The oriental scops owl subspecies Otus sunia leggei is distributed in Sri Lanka. The subspecies Otus sunia rufipennis is distributed in South India. The subspecies Otus sunia stictonotus is distributed in Siberia, Sakhalin Island, northeast China and North Korea. It winters in southern China and Malay Peninsula. The subspecies Otus sunia japonicus is distributed in Japan.

Ecosystem and habitat

These oriental scops owl species are moderately forest dependent. They inhabit various woodland ecosystems. They inhabit deciduous and open evergreen forests, farmlands, fallow agricultural fields, parks, rural gardens, plantations, submontane dry deciduous forests, degraded forests, subtropical forests, dry tropical shrubland, temperate shrubland, boreal forest and temperate forests. They occur in altitudes from 0 to 1500 meters.

Diet and feeding behavior

The diet of these owl species is mostly large insects. Insects like grasshoppers, locusts and cicadas and mantises are the primary food. The oriental scops owls also feed on small mammals, small birds and lizards. They feed along the edge of the forest and also in open areas in the woodland.

Reproduction and breeding habits

The breeding season of these oriental scops owl species is from February to May in India and Pakistan. The breeding season is from April to June in Siberia and China and in May and June in Japan. They nest in tree holes.

Migration and movement patterns

These oriental scops owl species are sedentary and resident birds in the southern parts of their range.
The owl populations in eastern temperate Asia (Russia, China, Japan, North Korea and South Korea) are migratory and move southwards to southern Thailand, southwest Cambodia, Malaysia, and Indonesia (Sumatra) for wintering. Post breeding dispersal of the oriental scops owl juveniles takes place. They may make local movements for feeding and breeding.

Conservation and survival

The global population size of the oriental scops owl (Otus sunia) is not quantified. The overall population size of these owl species is considered to be stable. Throughout its ranges it is common and very abundant. Their generation length is 3.7 years.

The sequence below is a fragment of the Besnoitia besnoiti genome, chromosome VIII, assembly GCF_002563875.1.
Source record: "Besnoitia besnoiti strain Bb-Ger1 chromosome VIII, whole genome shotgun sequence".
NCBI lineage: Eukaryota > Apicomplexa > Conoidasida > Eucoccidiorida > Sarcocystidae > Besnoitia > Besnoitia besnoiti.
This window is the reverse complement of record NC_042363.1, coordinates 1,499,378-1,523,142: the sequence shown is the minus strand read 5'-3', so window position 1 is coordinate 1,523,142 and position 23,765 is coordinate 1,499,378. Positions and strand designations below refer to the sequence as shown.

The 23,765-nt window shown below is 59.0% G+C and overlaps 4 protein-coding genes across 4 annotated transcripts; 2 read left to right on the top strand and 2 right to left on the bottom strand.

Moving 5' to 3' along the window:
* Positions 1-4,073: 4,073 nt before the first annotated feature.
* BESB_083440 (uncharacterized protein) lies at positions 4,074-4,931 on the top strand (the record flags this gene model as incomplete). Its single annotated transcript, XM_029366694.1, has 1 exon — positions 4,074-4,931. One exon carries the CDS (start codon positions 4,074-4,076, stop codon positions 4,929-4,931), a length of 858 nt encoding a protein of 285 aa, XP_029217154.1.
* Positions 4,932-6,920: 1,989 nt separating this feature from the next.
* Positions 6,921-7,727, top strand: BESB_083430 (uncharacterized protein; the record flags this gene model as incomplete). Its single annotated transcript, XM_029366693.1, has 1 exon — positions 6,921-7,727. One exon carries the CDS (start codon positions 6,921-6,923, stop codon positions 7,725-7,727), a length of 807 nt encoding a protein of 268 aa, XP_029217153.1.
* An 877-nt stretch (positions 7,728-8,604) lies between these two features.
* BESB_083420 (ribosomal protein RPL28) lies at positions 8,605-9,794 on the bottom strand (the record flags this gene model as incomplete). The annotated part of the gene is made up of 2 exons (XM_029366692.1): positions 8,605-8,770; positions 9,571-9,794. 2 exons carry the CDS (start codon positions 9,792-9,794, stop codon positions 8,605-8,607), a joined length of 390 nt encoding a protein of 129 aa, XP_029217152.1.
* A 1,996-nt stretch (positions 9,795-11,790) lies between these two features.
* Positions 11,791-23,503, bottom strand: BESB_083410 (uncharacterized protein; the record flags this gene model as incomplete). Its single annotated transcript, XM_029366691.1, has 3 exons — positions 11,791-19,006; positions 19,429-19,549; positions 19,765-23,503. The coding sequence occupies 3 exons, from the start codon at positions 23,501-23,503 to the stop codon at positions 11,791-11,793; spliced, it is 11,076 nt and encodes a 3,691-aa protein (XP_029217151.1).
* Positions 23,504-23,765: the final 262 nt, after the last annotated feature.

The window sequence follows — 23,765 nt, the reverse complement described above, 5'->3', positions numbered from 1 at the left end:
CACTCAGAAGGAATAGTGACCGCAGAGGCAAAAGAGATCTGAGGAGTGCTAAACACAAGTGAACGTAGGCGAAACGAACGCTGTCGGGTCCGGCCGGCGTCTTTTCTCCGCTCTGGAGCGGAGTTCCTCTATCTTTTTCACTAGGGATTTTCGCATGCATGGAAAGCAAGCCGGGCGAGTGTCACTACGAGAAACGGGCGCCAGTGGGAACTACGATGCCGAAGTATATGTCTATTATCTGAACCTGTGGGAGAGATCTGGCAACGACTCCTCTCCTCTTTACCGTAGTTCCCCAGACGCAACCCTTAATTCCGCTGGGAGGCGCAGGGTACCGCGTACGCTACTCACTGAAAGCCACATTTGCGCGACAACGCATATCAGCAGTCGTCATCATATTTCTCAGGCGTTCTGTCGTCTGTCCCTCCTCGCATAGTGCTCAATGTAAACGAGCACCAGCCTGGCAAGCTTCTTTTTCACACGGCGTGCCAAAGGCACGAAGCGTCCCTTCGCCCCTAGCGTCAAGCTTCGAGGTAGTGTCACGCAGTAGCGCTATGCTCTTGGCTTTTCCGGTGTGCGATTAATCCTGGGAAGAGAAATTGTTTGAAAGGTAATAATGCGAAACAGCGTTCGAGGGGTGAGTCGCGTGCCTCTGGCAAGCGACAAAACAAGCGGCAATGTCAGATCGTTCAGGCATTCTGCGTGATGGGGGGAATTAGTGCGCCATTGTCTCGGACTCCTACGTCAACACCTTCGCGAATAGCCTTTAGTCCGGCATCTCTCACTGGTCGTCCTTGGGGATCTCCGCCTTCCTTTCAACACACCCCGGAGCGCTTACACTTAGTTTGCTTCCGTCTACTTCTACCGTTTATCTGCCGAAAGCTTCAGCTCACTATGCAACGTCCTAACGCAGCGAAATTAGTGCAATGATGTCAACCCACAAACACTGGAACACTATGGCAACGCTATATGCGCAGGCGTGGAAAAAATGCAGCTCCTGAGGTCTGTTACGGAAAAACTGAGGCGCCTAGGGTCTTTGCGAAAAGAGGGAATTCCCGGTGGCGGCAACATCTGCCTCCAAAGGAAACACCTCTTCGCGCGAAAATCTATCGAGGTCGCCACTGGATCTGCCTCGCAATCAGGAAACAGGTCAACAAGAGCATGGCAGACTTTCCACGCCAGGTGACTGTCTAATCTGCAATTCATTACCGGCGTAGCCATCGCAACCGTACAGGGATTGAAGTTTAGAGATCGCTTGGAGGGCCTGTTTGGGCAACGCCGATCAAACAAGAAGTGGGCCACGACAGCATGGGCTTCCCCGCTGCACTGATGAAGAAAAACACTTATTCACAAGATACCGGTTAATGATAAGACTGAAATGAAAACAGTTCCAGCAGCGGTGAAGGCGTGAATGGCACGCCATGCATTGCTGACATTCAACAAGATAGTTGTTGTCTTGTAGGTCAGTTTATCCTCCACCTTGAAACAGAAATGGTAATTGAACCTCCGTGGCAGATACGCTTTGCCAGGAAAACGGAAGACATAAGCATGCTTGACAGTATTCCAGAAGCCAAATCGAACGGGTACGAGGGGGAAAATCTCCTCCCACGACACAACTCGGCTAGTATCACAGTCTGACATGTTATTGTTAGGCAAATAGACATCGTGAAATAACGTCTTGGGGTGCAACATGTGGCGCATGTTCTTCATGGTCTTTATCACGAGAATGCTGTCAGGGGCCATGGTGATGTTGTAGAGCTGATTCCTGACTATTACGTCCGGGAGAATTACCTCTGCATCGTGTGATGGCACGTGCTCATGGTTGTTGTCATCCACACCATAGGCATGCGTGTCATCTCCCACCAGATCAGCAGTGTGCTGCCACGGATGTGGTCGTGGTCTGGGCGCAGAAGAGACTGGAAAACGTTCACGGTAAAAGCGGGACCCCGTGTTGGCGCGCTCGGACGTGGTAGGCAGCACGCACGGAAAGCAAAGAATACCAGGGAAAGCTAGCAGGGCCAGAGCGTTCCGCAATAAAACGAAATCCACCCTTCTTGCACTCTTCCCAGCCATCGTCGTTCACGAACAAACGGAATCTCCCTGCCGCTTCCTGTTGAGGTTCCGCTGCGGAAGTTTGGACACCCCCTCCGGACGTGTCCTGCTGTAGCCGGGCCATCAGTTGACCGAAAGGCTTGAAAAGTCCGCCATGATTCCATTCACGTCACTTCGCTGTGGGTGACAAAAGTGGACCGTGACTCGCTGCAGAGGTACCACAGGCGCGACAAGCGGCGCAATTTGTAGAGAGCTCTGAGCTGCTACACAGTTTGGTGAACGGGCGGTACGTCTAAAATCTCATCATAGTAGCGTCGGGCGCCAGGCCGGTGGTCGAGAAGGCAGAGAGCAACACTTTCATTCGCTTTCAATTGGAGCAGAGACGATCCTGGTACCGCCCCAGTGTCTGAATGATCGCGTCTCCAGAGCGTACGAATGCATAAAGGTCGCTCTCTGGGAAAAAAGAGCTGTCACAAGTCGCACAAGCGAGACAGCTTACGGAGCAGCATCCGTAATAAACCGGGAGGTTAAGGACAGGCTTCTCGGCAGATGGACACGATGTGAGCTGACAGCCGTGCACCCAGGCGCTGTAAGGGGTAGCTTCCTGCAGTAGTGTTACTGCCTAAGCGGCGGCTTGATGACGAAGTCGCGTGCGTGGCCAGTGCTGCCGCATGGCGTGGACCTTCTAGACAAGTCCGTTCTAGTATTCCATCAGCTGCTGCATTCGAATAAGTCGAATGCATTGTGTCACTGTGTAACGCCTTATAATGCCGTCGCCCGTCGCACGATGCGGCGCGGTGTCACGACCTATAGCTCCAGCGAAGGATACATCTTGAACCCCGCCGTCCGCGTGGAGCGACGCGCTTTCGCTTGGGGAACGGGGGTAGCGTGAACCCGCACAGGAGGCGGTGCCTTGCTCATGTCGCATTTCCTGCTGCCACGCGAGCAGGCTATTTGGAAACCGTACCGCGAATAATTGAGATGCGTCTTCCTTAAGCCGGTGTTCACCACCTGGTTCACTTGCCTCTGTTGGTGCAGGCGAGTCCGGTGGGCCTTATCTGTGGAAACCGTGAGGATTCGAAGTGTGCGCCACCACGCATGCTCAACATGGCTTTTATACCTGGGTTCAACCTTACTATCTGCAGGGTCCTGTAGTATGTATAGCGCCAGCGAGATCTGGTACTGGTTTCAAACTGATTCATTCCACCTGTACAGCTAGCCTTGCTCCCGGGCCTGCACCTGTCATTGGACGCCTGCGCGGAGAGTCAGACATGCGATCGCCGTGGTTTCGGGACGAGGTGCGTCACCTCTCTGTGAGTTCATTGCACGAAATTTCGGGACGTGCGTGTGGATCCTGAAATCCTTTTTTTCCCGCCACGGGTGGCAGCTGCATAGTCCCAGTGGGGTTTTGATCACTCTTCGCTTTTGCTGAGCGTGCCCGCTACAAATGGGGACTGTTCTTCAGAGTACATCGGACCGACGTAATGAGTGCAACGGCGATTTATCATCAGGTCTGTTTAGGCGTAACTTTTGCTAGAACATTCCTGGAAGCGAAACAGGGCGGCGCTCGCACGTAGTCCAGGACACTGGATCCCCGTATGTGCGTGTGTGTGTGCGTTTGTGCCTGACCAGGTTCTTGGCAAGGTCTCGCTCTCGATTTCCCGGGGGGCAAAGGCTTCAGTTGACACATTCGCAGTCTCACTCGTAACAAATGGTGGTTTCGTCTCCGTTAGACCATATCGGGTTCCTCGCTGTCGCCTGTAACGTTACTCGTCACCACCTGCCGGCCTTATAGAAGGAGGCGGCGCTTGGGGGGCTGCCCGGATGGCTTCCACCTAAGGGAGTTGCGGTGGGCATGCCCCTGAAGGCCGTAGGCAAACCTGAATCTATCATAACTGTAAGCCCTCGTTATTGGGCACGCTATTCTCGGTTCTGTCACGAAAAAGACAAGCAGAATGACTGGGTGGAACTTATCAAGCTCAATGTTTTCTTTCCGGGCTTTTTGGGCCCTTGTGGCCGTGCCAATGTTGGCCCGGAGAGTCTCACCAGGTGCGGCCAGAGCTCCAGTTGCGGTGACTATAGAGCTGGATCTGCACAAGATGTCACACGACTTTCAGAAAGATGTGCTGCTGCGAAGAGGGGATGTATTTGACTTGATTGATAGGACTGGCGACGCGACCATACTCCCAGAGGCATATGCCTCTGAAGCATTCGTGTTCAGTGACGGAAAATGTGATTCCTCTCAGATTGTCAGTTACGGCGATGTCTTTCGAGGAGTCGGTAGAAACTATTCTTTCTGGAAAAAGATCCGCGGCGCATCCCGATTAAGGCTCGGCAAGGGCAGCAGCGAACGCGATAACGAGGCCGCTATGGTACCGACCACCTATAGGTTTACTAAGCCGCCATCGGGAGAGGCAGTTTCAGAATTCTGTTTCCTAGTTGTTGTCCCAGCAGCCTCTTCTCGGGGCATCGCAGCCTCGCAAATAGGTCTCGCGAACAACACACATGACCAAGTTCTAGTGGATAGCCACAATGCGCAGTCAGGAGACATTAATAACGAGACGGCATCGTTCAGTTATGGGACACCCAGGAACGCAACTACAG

The oriental scops owl does not approach the thresholds for being Vulnerable either under the range size criterion or under the population trend criterion or under the population size criterion. Environmental pollutants, habitat conversion, hunting and trade are the main threats to the survival of these oriental scops owl species.

IUCN and CITES status

The IUCN (International Union for Conservation of Nature) has categorized and evaluated the owl species (Otus sunia) and has listed it as of "Least Concern". CITES (the Convention on International Trade in Endangered Species of Wild Fauna and Flora) status is ‘Not Evaluated’ for the oriental scops owl.
Taxonomy and scientific classification of Otus sunia
Kingdom:Animalia
Phylum:Chordata
Class:Aves
Order:Strigiformes
Family:Strigidae
Subfamily:-
Genus:Otus
Species:O. sunia
Binomial name:Otus sunia
IUCN status listing:
Least Concern
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1.Image source: https://www.flickr.com/photos/mu_tong/9346802267/
Image author: Tong Mu | License: CC BY-NC 2.0 (as on 2016-12-18)
2.Image source: https://www.flickr.com/photos/yeliseev/19019538609/in/photostream/
Image author: Sergey Yeliseev | License: CC BY-NC-ND 2.0(as on 2016-12-18)
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Image author: David Cook | License: CC BY-NC 2.0 (as on 2016-12-18)